"Social services and provision of housing are not an entitlement, they are a privilege you have because you live in a lucky country.

"I'm all for supporting those who fall on hard times but I also want people held to account if they ignore their responsibilities and don't respect the greater community."

Mr Grant said the last thing needed to address the situation was "another program", and agreed the community was sick of seeing programs come and go with little visible benefit, especially since an extraordinary proportion of the cost of government service delivery went towards dealing with the outcomes of some policies - "more so at the federal level".

"Our community needs to decide once and for all what behaviour we will tolerate and government policy needs to line up with that," Mr Grant said.

"Unfortunately, our society has become more and more tolerant of anti-social behaviour, and in turn so has our court system. That in turn has compounded the problem every time we try to address these issues.

"It's costing society a fortune."

When told of a recent incident in which a Dubbo man on a walking frame was pinned against his verandah by a group of children who proceeded to spit on him while his bedridden wife lay inside, Mr Grant said that kind of story was sadly "a clear demonstration of how society's increasing tolerance level had created an environment for that sort of morally wrong behaviour to fester and grow."

Despite the Leavers Street residents' claims of inaction by Housing NSW, Mr Grant said it and other agencies had their hands tied.

"Police, the department of housing and all those other service providers aren't always going to get it right, but the problems here are because of constraints they are forced to operate within," he said.

Mr Grant said many of the recommendations to Minister Goward were about removing those constraints.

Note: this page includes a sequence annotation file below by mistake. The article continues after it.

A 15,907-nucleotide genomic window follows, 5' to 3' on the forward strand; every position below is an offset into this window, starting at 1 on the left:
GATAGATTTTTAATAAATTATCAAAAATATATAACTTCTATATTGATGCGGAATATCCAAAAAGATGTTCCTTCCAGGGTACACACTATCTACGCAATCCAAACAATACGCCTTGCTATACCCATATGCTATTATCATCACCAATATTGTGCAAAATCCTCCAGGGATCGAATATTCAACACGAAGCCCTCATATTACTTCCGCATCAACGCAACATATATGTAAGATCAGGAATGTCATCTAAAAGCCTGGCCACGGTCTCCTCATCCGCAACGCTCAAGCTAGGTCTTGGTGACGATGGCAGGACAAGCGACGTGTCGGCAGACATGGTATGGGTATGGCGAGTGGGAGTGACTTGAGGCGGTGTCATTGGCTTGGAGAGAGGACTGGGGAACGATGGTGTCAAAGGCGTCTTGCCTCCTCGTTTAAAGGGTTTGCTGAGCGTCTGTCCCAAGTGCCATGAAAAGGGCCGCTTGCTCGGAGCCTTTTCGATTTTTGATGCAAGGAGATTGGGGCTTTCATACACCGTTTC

"The agencies want to help and sometimes that's made harder because of a combination of resources, legislation and policy," he said.

For instance, there was a big gap between what the community expected to happen to unruly tenants and what agencies were able to achieve before the tenancy tribunal, Mr Grant said.

"Housing NSW regularly takes public housing tenants to the tribunal for eviction and they do have varying levels of success in achieving it," he said.

"To make someone effectively homeless is not a light decision, but there is no consistency in a lot of the decisions that come out of the tribunal.

"It's an issue we've raised in our recommendations based on discussions."

Mr Grant reassured residents that he was well aware of the issues they faced and he was doing what he could.

"But there are limitations, as a state member, to what we can do," he said.

"A lot of these issues are driven because of federal policy and some are factors out of the hands of any government.

"We need the community to say, 'enough is enough', and to keep standing up against misbehaviour.

"For instance, police are sometimes restricted in what they can do if people see something (criminal) happen but won't provide a statement.

"It's a whole-of-community and whole-of-country approach that needs to be taken."

Mr Grant said with Australia Day just around the corner many people would be reflecting on how lucky they were to have been born in Australia.

"While that's important, Australians need to take a good honest and hard look at where, from a social fabric point of view, we want our nation to head."